A National Science Foundation grant will support archaeological work at the site of Ã‡adÃ½r HÃ¶yÃ¼k in central Turkey (Anatolia). Dr. Sharon Steadman and an international team will conduct three years of fieldwork including excavation and the conservation of both artifacts and architecture. The international team, consisting of scholars from the U.S., Mexico, Canada, Europe, and Turkey, will investigate three important periods during the 6,000 years of nearly unbroken occupation at the Ã‡adÃ½r HÃ¶yÃ¼k site (ca. 5200 B.C.E. - 1170 C.E.). Previous research has demonstrated that the settlements at Ã‡adÃ½r HÃ¶yÃ¼k experienced three significant transitional periods in which comfortable, stable, and well-stocked communities located either at the heart or the frontier of contemporary empires became far more unstable and residents coped with considerably more meager circumstances. The first transition occurred in the later prehistory in the Late Chalcolithic/Early Bronze I (ca. 3300-2800 BCE), the second when the Hittite Empire collapsed around 1200 BCE, and the last during the Byzantine empire's fading control of central Anatolia (ca. 600-1100 CE). The Ã‡adÃ½r team will examine the experiences of these settlements' residents as their surrounding worlds collapsed. Particular areas of focus include subsistence practices, craft production, trade relations, and domestic and public buildings and spaces; results will reveal how residents experienced and reacted to changes and challenges in their day-to-day living circumstances.
The research at Ã‡adÃ½r will yield data on two major research areas of interest to scholars beyond Anatolia, namely those interested in frontier studies, and those investigating imperial collapse. Additionally work will contribute to anthropological and archaeological literature on subsistence strategies in stable or stressful circumstances; craft production management in crisis periods; and sociopolitical reorganization in the context of collapsing external imperial/centralized systems.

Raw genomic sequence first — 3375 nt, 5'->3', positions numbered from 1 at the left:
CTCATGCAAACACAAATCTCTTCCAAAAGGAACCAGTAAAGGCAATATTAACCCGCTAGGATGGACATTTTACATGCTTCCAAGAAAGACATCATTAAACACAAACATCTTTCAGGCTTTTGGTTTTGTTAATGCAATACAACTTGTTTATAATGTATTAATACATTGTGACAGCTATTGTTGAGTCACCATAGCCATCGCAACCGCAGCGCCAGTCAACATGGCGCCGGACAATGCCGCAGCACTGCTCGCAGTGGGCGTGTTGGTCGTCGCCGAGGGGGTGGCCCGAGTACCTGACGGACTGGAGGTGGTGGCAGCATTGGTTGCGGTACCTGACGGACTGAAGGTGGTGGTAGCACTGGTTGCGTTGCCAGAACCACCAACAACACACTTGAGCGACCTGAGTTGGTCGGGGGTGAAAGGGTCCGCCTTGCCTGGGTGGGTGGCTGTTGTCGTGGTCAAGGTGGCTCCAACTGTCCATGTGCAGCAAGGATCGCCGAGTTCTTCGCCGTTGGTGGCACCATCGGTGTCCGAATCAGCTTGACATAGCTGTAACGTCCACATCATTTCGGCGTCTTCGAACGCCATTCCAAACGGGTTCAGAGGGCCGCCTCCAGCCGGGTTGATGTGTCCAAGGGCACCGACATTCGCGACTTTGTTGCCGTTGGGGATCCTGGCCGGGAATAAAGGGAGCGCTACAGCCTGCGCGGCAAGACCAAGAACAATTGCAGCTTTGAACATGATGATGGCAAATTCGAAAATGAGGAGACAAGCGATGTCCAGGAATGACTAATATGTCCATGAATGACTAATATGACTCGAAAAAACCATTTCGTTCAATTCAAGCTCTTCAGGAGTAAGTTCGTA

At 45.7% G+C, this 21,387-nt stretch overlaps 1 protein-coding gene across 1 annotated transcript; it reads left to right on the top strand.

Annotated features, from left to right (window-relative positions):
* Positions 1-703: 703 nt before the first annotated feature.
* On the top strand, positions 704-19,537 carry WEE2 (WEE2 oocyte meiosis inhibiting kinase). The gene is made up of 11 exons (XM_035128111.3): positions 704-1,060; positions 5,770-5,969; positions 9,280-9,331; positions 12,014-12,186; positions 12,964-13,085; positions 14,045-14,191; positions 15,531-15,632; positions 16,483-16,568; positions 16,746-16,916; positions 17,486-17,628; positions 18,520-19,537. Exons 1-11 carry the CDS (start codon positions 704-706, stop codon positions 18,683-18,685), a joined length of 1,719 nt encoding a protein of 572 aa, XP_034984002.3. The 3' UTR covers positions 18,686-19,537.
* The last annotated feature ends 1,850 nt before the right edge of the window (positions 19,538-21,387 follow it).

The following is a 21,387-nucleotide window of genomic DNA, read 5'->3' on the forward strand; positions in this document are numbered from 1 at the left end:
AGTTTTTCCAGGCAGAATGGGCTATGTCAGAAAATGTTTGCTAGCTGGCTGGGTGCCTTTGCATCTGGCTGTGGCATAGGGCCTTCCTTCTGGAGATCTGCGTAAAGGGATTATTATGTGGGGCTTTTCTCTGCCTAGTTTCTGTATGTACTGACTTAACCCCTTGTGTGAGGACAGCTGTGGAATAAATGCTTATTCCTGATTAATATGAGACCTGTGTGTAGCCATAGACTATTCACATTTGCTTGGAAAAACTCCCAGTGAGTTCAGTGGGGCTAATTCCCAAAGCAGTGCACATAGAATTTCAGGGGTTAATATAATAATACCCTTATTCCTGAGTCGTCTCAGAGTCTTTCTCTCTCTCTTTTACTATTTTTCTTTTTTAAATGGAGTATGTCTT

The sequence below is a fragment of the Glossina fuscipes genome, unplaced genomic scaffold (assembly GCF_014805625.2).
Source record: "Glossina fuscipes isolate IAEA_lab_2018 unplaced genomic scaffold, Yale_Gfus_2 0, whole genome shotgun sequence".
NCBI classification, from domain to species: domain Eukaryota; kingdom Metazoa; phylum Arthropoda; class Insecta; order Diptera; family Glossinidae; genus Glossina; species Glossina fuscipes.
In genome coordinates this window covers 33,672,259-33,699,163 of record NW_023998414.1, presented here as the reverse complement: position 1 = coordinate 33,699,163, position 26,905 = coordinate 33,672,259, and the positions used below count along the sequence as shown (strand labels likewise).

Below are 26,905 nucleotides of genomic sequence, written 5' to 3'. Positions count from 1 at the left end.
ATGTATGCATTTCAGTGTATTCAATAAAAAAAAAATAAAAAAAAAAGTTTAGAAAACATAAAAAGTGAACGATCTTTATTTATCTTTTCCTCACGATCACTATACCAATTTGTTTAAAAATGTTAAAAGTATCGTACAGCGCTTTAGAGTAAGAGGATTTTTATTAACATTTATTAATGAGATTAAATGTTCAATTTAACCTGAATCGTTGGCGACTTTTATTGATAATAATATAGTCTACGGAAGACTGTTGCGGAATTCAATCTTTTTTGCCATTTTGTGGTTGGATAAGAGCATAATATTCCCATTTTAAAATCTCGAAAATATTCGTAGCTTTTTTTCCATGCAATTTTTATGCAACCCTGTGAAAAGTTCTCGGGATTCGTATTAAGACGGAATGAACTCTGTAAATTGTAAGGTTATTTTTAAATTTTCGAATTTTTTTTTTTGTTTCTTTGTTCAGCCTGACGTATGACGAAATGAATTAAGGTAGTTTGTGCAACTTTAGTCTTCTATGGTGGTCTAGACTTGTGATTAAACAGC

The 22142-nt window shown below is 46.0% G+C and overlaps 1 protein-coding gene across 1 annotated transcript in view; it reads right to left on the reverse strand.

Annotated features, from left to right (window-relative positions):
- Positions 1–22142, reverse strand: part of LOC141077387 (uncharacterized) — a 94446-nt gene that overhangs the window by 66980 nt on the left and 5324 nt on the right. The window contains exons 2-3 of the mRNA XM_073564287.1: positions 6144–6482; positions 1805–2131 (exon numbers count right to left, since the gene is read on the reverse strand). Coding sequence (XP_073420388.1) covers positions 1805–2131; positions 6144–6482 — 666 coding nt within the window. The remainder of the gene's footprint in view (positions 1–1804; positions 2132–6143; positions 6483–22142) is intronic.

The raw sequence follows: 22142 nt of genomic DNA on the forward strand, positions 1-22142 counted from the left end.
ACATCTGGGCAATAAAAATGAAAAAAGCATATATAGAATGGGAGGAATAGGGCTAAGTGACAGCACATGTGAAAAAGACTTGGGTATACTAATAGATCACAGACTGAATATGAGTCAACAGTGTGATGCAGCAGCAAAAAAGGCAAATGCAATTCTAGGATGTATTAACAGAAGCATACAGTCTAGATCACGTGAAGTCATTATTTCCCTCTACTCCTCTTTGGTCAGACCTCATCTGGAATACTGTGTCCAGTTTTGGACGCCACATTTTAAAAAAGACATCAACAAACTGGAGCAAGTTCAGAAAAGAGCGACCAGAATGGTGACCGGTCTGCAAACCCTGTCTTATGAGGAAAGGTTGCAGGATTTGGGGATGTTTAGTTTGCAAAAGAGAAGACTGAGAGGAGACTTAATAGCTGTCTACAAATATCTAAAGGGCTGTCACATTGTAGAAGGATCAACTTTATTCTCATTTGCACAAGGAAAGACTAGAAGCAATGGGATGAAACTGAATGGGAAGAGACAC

An additional element to the research is Ã‡adÃ½r's geographical position within each of these empires; as noted, in each of the three transitional cases, Ã‡adÃ½r was situated either at the heart of an empire, or in the frontier of one. The Late Chalcolithic Ã‡adÃ½r settlement rested in, or just beyond, Uruk's churning system at the turn of the 4th-to-3rd millennia; Ã‡adÃ½r was near the nerve center of the Hittite heartland in the second millennium; and it was a rural frontier settlement within the Byzantine Empire two thousand years later. Micro-level investigations at the village level will be a lens through which both the impact a collapsing empire had on local populations, and the role that changes in these local/rural settlements played in the dissolution of these powerful imperial systems can be viewed.
Broader impacts include the elucidation of multiple periods in a little known region of Anatolia (particularly the Chalcolithic and Byzantine periods). The team will continue to provide original material and data to students for B.A. and Master's theses and Ph.D. dissertations; the project will also continue to serve as a training excavation for U.S., European, and Turkish students who wish to gain expertise in excavation and laboratory techniques while learning, first hand, about the livelihoods of 6000 years of northern Anatolian residents.